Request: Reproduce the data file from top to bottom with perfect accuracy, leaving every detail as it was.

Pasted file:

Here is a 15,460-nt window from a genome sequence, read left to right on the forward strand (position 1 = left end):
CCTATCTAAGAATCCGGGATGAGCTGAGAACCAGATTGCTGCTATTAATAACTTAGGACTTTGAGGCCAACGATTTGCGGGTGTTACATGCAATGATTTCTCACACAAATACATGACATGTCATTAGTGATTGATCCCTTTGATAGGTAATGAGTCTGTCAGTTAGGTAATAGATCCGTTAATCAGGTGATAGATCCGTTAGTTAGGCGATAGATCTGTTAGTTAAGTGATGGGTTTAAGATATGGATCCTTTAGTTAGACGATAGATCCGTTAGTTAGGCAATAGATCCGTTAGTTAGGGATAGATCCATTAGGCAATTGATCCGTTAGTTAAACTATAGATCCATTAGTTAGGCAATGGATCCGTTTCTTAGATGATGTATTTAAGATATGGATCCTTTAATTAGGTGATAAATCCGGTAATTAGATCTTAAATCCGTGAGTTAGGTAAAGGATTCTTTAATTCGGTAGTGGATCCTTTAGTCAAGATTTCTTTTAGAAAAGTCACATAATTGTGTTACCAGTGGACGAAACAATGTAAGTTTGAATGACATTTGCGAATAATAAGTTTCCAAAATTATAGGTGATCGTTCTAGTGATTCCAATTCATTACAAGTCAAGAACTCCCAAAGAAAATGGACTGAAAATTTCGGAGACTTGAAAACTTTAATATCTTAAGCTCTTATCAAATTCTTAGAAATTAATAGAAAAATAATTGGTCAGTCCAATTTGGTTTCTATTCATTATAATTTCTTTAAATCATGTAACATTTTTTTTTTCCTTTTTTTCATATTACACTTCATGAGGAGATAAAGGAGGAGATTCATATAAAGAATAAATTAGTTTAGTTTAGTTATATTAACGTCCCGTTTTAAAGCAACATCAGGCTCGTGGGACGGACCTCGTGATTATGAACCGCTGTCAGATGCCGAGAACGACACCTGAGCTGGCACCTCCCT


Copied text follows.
Here is a 15,460-nt window from a genome sequence, read left to right on the forward strand (position 1 = left end):
CCTATCTAAGAATCCGGGATGAGCTGAGAACCAGATTGCTGCTATTAATAACTTAGGACTTTGAGGCCAACGATTTGCGGGTGTTACATGCAATGATTTCTCACACAAATACATGACATGTCATTAGTGATTGATCCCTTTGATAGGTAATGAGTCTGTCAGTTAGGTAATAGATCCGTTAATCAGGTGATAGATCCGTTAGTTAGGCGATAGATCTGTTAGTTAAGTGATGGGTTTAAGATATGGATCCTTTAGTTAGACGATAGATCCGTTAGTTAGGCAATAGATCCGTTAGTTAGGGATAGATCCATTAGGCAATTGATCCGTTAGTTAAACTATAGATCCATTAGTTAGGCAATGGATCCGTTTCTTAGATGATGTATTTAAGATATGGATCCTTTAATTAGGTGATAAATCCGGTAATTAGATCTTAAATCCGTGAGTTAGGTAAAGGATTCTTTAATTCGGTAGTGGATCCTTTAGTCAAGATTTCTTTTAGAAAAGTCACATAATTGTGTTACCAGTGGACGAAACAATGTAAGTTTGAATGACATTTGCGAATAATAAGTTTCCAAAATTATAGGTGATCGTTCTAGTGATTCCAATTCATTACAAGTCAAGAACTCCCAAAGAAAATGGACTGAAAATTTCGGAGACTTGAAAACTTTAATATCTTAAGCTCTTATCAAATTCTTAGAAATTAATAGAAAAATAATTGGTCAGTCCAATTTGGTTTCTATTCATTATAATTTCTTTAAATCATGTAACATTTTTTTTTTCCTTTTTTTCATATTACACTTCATGAGGAGATAAAGGAGGAGATTCATATAAAGAATAAATTAGTTTAGTTTAGTTATATTAACGTCCCGTTTTAAAGCAACATCAGGCTCGTGGGACGGACCTCGTGATTATGAACCGCTGTCAGATGCCGAGAACGACACCTGAGCTGGCACCTCCCT